side. ``In our dorm, I've seen a lot of girls slit their wrists. All of
the fighting and stuff, it really bothers me. Sometimes, I wish I could
have my own cell or my own school. . . . It's hard to be good in
Prosecutors say her case posed difficult
questions. She had six cases and ran with gang members, even if she wasn't
one. Yet none of her crimes were violent, she had a troubled home life,
and she showed promise.
``There's no crystal ball,'' said Maria
Schneider, assistant state attorney in charge of Broward's juvenile unit,
who did not personally handle the case but reviewed the file after a
``This young lady's priors involved
basically the same type of behavior over and over again. I think someone
down the line made the decision that there was nothing we were going to be
able to do to dissuade this child from this behavior. Therefore, we went
Said Schneider: ``The toughest thing I do
is to make that decision when it comes to a child. How do you know when
enough is enough? I don't take that lightly. I have three of my own.''
The office drew attention recently for
prosecuting Lionel Tate, 12 at the time of the incident, for murder in the
death of playmate Tiffany Eunick, 6. Tate's defense team said he was
imitating TV wrestlers when he body-slammed the girl. A Broward judge
sentenced the boy to life in prison, but Broward prosecutors said they'll
ask the governor to reduce the term.
Another boy accused of murder, Nathaniel
Brazill, has yet to go to trial in the shooting death of Lake Worth
teacher Barry Grunow last year. On Thursday in Palatka, Fla., 15-year-old
John Silva was sentenced to life in prison for strangling a younger
10 YEARS IN PRISON
Teen and an adult criminal committed an
First-time felon Derrick Iverson is serving
10 years in adult prison on three counts of armed robbery after he and an
adult criminal held up a Texaco gas station in Fort Lauderdale in 1999. He
was 16, a new father and football player.
Imprisoned at 17, he now studies law books
and takes adult education classes, trying to reform in a prison housing
adult killers. ``If you don't care about yourself, your life is just over
in here,'' he tells his first visitors in three months.
He speaks from Madison Correctional, east
of Tallahassee, where posters on the wall bear a message that rings true:
Use a gun, and you're done. 10-20-LIFE. During a crime, pull a gun -- 10
years. It's another law aimed at putting away young felons, such as
Authorities say the case was clear-cut.
Both robbers had guns and were caught on tape in a crime that so shook the
victims that the cashier cried afterward. Iverson confessed. He got $52.
``That's a grown-up decision, and I don't
apologize at all for making the decision to send him to adult court,''
said Alex Urruela, senior supervisor in Broward's juvenile unit.
Yet cashier Paul Ridley believes Iverson's
sentence is harsh. He said the adult, not the teen, was the aggressor,
putting a gun to his head. Once a prison employee himself, Ridley fears
that a long time behind bars may only train Iverson to be a better
criminal. Prosecutors say other victims agreed with the sentence.
``He's going to have to be a man the first
day,'' Ridley said. ``He shouldn't be doing that much time. Give him house
arrest. Send him to jail for two years. At least he can graduate from
school and make himself better. At 27, he's going to be coming out a lot
TROUBLE FOR YOUNG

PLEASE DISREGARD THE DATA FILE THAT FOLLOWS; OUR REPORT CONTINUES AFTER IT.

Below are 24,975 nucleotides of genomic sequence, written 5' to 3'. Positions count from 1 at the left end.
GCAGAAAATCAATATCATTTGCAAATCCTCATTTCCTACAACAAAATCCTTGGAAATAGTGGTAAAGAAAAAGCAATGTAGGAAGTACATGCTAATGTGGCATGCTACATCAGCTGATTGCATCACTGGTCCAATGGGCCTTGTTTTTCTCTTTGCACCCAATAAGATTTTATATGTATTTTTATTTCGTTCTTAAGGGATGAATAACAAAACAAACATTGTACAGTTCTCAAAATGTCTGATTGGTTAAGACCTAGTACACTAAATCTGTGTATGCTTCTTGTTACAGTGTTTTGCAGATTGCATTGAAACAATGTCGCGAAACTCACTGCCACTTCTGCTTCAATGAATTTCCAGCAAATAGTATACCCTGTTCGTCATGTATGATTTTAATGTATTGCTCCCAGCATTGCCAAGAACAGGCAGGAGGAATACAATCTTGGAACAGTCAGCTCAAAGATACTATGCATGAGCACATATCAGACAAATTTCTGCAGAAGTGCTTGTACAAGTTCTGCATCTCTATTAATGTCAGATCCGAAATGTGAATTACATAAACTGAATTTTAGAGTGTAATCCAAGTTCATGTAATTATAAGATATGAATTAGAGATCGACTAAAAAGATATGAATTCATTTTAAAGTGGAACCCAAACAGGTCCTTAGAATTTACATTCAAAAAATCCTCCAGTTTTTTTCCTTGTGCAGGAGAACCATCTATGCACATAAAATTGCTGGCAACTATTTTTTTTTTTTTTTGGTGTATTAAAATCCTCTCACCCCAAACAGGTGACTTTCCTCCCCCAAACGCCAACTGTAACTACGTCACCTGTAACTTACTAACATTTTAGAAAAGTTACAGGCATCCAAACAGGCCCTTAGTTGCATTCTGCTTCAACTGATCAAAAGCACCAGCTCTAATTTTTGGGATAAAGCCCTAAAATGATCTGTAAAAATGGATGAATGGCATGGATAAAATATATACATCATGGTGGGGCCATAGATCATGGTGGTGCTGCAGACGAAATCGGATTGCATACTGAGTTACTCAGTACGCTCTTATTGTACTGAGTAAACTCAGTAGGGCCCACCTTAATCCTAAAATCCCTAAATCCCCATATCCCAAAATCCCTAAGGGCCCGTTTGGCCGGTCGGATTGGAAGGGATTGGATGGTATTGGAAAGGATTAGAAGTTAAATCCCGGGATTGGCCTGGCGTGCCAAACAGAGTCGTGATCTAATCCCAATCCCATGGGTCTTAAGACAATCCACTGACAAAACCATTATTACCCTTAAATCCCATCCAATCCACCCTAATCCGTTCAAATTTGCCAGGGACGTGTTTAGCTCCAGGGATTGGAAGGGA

Youth attacked by inmates, and it cost him an eye
Case studies show how young felons face
trouble inside prison -- and afterward.
Tampa's Sedrick Burden, victim of a brutal
prison assault, is an example.
He came into the adult system at 17. He had
been on juvenile probation for previous theft charges and was far from
exhausting rehabilitation programs when he was charged as an adult for
possession of marijuana and cocaine with intent to sell. When he violated
probation at 18 with a new drug case, a judge sent him to prison.
At Hillsborough Correctional Institution in
1999, he was pummeled with a lock stuffed in a sock over a trifling turf
dispute -- because he's from Tampa, his assailants from across the state.
``They put his whole eye out,'' said his
father, William Webb. ``They're supposed to be able to watch them. How can
they let this happen?''
Released at 19 last year, he finds everyday
diversions difficult. ``I can't catch a baseball, because it might hit
me,'' he said from his family's working-class neighborhood. ``I get real
He can't hold jobs either. An ex-convict
without prospects, he was arrested on marijuana charges again twice
recently and may be headed back to prison.
His case is not unique.
The Herald conducted a computer analysis
matching children sent to Florida's adult prison system with teens with
similar records, age and race routed to juvenile programs. The result:
Sending a juvenile to prison increases by 35 percent the odds he'll
re-offend within a year of release.
The finding echoes an earlier Florida study
looking at 2,738 pairs of juveniles in the 1980s with similar records, one
sent to adult court, one not. Thirty percent in the adult system committed
crimes after release, compared with 19 percent in the other group.
``When they come out, and they do come out,
they may be more of a threat to society,'' said Donna Bishop, a
Northeastern University criminal justice professor who coauthored the
A study of New York and New Jersey cases
came to a similar result. ``We took this as evidence that there was no
payoff prosecuting adolescents as adults,'' said Columbia University
professor Jeffrey Fagan, the author.
Prosecutors contend that totally different
systems can't be compared, and they say the Florida study didn't capture
nuances that make or break filing decisions. It looked at children charged
with burglary, for instance, but wouldn't know whether one was at night
with victims at home, the other in the day.
If anything, they say, the results show
they picked the most troubled teens for prosecution.
Florida lawmakers show no sign of turning
``Do I think we're going to ratchet back
what we passed in the Legislature as the result of these studies? I would
say, very unlikely,'' said Sen. Brown-Waite. ``The adult public, the
senior citizens, are very happy overall with what we've done.''